I finished the installation of my work at Arter today, at around 11.30.

To finish I poured water in the mus of my piece "Connecting to Life." I revisited each piece one last time and then left them there. Now they are separated from me. From now on, I expect them to move on, taking care of one another and fending for themselves. They have prepared themselves for the eyes from outside of the visual world. In two days, the curtain will be raised and the show will begin. Each of them is ready.

They don't need me anymore. Filled with a sweet gloom, I can go now.
Grown in the Backyard, 2013

This comprised old and new work, mainly objects. As I work especially with readymade objects, I need to delve into research. Over time, I find myself in a process of asking a thousand and one questions, traveling around to find those objects, revisiting the places where I came across them. Then, all of a sudden, a process takes over in ways I cannot explain to myself even today. There may be a couple of years between my first encounter with the object and its transformation into an artwork. For me, this process of production is a lengthy journey.
Steel Flowers, 2013

The rose, frequently referred to in literature, is one of the most flamboyant of fowers. The rosebud is dashing and the rose bloom is elegant. With its splendid scent, roses comes in many colours, with endless symbolic connotations and attributes. As if it were itself aware of its beauty, the fower seems to have armed its body with thorns, in order to protect itself from the outer world, making it at once untouchable and uncanny.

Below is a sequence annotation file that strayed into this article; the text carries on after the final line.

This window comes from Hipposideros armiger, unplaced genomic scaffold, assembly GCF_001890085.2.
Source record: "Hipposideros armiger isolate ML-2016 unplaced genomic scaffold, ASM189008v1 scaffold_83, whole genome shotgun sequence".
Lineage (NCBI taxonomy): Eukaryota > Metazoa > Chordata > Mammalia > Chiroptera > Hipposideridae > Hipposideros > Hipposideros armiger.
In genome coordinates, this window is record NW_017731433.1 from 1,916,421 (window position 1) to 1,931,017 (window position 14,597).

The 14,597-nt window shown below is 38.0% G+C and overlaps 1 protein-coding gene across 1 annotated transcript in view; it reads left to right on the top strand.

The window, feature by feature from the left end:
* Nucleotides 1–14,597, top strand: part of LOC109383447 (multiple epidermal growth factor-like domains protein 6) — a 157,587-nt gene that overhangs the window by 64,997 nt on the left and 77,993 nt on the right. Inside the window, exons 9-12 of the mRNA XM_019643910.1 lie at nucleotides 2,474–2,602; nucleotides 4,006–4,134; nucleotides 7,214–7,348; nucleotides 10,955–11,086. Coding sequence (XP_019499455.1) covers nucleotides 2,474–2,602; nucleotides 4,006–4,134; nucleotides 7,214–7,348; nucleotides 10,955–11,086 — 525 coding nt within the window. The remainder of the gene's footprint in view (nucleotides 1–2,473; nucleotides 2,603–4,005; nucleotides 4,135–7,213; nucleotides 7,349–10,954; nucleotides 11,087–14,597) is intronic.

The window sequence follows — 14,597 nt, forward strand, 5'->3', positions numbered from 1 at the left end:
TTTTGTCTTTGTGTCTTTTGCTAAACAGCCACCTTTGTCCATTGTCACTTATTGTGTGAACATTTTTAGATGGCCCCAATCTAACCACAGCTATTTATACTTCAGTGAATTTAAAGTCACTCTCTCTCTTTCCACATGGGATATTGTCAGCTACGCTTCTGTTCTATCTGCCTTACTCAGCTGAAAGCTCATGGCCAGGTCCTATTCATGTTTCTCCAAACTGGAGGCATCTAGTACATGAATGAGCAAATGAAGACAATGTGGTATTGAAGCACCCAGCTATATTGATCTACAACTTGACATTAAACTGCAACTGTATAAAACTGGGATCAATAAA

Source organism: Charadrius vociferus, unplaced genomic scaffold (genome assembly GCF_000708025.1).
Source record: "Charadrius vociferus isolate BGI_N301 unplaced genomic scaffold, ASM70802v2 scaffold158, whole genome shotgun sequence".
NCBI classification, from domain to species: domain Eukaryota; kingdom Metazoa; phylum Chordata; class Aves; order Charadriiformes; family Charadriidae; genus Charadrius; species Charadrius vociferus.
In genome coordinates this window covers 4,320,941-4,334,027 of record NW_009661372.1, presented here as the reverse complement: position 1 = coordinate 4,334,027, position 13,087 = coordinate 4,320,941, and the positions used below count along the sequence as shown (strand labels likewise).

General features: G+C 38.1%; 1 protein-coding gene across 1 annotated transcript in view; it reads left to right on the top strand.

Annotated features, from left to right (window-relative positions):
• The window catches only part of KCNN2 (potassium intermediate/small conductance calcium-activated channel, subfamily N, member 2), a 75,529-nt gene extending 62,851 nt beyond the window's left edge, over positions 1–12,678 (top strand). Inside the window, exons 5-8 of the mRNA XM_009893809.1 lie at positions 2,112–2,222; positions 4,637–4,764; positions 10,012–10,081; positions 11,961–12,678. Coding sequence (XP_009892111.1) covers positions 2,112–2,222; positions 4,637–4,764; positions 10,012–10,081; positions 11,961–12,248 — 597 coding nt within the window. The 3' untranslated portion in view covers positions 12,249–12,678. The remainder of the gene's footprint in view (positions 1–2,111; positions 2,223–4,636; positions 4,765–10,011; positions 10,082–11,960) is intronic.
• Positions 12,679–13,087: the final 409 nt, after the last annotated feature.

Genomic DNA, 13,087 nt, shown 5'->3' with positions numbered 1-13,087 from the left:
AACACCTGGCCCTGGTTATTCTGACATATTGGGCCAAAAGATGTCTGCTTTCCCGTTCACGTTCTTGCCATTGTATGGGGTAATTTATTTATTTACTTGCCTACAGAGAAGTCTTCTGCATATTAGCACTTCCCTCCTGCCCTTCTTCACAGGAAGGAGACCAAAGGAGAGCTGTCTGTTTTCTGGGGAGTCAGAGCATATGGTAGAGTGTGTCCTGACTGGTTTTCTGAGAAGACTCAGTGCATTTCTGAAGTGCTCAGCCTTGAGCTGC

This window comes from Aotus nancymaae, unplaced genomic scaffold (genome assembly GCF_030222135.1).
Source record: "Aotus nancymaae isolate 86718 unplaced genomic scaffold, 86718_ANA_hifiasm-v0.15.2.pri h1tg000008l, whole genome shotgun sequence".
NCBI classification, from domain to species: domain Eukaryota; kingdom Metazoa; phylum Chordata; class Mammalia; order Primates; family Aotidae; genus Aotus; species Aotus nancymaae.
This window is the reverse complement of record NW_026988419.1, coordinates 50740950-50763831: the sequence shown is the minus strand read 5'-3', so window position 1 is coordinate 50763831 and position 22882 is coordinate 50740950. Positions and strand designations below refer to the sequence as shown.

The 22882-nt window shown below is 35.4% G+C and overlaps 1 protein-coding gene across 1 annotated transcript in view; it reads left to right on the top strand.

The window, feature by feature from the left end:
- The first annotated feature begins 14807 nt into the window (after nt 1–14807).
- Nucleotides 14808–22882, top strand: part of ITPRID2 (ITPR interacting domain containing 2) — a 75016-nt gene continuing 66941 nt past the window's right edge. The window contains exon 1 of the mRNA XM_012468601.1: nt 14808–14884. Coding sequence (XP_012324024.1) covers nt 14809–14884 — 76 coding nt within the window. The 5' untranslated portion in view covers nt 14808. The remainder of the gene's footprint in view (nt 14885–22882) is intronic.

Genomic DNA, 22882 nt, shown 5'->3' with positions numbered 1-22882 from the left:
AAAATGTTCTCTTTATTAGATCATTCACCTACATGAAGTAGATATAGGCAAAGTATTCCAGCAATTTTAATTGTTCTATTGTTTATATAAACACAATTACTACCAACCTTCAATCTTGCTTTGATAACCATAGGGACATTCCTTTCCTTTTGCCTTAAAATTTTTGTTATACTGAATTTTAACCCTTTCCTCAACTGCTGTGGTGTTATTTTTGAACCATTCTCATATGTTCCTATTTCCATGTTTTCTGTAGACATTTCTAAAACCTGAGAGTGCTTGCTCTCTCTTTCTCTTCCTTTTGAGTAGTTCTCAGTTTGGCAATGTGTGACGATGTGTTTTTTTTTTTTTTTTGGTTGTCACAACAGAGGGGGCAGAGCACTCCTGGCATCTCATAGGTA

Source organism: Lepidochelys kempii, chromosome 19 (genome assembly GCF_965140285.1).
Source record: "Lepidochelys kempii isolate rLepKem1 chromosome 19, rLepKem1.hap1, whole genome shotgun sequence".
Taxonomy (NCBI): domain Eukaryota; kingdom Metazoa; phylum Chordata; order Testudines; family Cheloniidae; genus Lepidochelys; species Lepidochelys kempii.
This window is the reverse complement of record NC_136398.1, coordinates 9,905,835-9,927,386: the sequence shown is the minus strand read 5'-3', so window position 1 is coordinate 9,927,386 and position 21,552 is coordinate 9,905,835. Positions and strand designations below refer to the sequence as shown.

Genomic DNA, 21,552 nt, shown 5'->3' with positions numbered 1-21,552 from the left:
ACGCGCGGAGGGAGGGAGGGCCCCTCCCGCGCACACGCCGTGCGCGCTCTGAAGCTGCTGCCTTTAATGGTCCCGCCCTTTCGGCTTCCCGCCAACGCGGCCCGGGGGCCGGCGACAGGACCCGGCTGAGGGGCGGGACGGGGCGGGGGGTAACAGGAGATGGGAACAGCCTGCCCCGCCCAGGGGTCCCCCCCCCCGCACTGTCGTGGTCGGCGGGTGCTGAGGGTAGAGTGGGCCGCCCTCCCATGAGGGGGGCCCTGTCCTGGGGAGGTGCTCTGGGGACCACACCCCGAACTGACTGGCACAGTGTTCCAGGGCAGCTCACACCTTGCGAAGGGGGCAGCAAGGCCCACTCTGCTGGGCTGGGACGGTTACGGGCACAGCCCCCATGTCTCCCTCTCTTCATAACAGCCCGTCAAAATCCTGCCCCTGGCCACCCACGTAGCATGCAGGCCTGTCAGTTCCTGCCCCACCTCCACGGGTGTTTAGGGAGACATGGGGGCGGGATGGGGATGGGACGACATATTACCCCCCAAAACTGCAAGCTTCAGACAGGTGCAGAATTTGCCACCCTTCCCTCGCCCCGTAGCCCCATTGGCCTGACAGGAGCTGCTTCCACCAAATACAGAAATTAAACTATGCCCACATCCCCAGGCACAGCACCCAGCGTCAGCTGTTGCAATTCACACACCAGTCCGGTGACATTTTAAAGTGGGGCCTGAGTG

In 2009, I rented a car and took a one-day trip to the village of Halfeti for my exhibition at Diyarbakir Art Centre. From Halfeti, I brought the black rose, which modelled for my mural entitled The Black Rose Garden on show at the Art Centre. Today, I still have a pair of black roses on my terrace. These small shrub roses of the Southeast, homeland of endless pains, bloom in June and September every year. You cannot get enough of their velvety petals and scent.

Botany, fowers, ascent, universe, pen, rotating, pointed, sharp, uncanny, untouchable, reflecting, shiny, cold, oil scented... And finally, Steel Flowers bloomed.
At Arter, the space allocated to me to install my work Grown in the Backyard is part of the exhibition space on the third floor. An old building in Beyoglu, Arter houses a stairwell that rises like a DNA helix, connecting the floors. On each floor, one enters the exhibition space through a glass door.

In 2010, I realised my piece Tanpike Spine at Deniz Palas to look like the stairway, the spine of the entire building. Those interconnected small bones that carry our bodies and enable us stand upright are what differentiate us from all the other vertebrates and mammals. To me, the central stairway is something that carries the limbs of the building.
* Photography by Murat Germen
I am collecting veal shinbones, also known as "Ossobuco" by butchers after an Italian dish. What makes these bones so special is the marrow inside, the real reason for the taste of the dish. When the marrow melts into the broth, what we have left is a piece of hollow bone. I am employing some chemical processes to get rid of the sticky organic membrane on the bone.